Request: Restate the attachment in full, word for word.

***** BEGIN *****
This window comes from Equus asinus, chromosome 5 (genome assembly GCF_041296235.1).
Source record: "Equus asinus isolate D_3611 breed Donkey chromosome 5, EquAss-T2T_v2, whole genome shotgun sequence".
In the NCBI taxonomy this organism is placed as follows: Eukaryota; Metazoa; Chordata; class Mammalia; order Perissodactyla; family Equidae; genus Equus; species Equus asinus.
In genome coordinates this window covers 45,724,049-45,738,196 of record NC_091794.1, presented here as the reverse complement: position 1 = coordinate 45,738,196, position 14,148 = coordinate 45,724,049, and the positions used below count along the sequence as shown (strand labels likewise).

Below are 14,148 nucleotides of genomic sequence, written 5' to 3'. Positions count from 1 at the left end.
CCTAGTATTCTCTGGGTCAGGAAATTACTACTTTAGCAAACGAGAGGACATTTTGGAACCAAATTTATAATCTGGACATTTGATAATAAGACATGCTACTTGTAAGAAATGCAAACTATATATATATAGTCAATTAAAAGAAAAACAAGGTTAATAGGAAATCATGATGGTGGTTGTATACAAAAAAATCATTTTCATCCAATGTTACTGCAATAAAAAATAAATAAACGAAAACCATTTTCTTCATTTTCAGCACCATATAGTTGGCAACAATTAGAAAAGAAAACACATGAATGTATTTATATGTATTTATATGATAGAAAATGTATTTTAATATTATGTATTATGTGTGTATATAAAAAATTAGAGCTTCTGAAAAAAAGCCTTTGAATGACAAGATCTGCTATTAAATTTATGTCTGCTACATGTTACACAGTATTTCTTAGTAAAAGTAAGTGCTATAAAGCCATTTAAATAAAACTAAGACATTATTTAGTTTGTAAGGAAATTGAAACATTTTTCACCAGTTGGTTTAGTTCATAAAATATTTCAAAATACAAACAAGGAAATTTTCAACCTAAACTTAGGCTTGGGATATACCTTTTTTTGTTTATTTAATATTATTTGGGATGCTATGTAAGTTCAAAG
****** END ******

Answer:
This window comes from Equus asinus, chromosome 5 (genome assembly GCF_041296235.1).
Source record: "Equus asinus isolate D_3611 breed Donkey chromosome 5, EquAss-T2T_v2, whole genome shotgun sequence".
In the NCBI taxonomy this organism is placed as follows: Eukaryota; Metazoa; Chordata; class Mammalia; order Perissodactyla; family Equidae; genus Equus; species Equus asinus.
In genome coordinates this window covers 45,724,049-45,738,196 of record NC_091794.1, presented here as the reverse complement: position 1 = coordinate 45,738,196, position 14,148 = coordinate 45,724,049, and the positions used below count along the sequence as shown (strand labels likewise).

Below are 14,148 nucleotides of genomic sequence, written 5' to 3'. Positions count from 1 at the left end.
CCTAGTATTCTCTGGGTCAGGAAATTACTACTTTAGCAAACGAGAGGACATTTTGGAACCAAATTTATAATCTGGACATTTGATAATAAGACATGCTACTTGTAAGAAATGCAAACTATATATATATAGTCAATTAAAAGAAAAACAAGGTTAATAGGAAATCATGATGGTGGTTGTATACAAAAAAATCATTTTCATCCAATGTTACTGCAATAAAAAATAAATAAACGAAAACCATTTTCTTCATTTTCAGCACCATATAGTTGGCAACAATTAGAAAAGAAAACACATGAATGTATTTATATGTATTTATATGATAGAAAATGTATTTTAATATTATGTATTATGTGTGTATATAAAAAATTAGAGCTTCTGAAAAAAAGCCTTTGAATGACAAGATCTGCTATTAAATTTATGTCTGCTACATGTTACACAGTATTTCTTAGTAAAAGTAAGTGCTATAAAGCCATTTAAATAAAACTAAGACATTATTTAGTTTGTAAGGAAATTGAAACATTTTTCACCAGTTGGTTTAGTTCATAAAATATTTCAAAATACAAACAAGGAAATTTTCAACCTAAACTTAGGCTTGGGATATACCTTTTTTTGTTTATTTAATATTATTTGGGATGCTATGTAAGTTCAAAG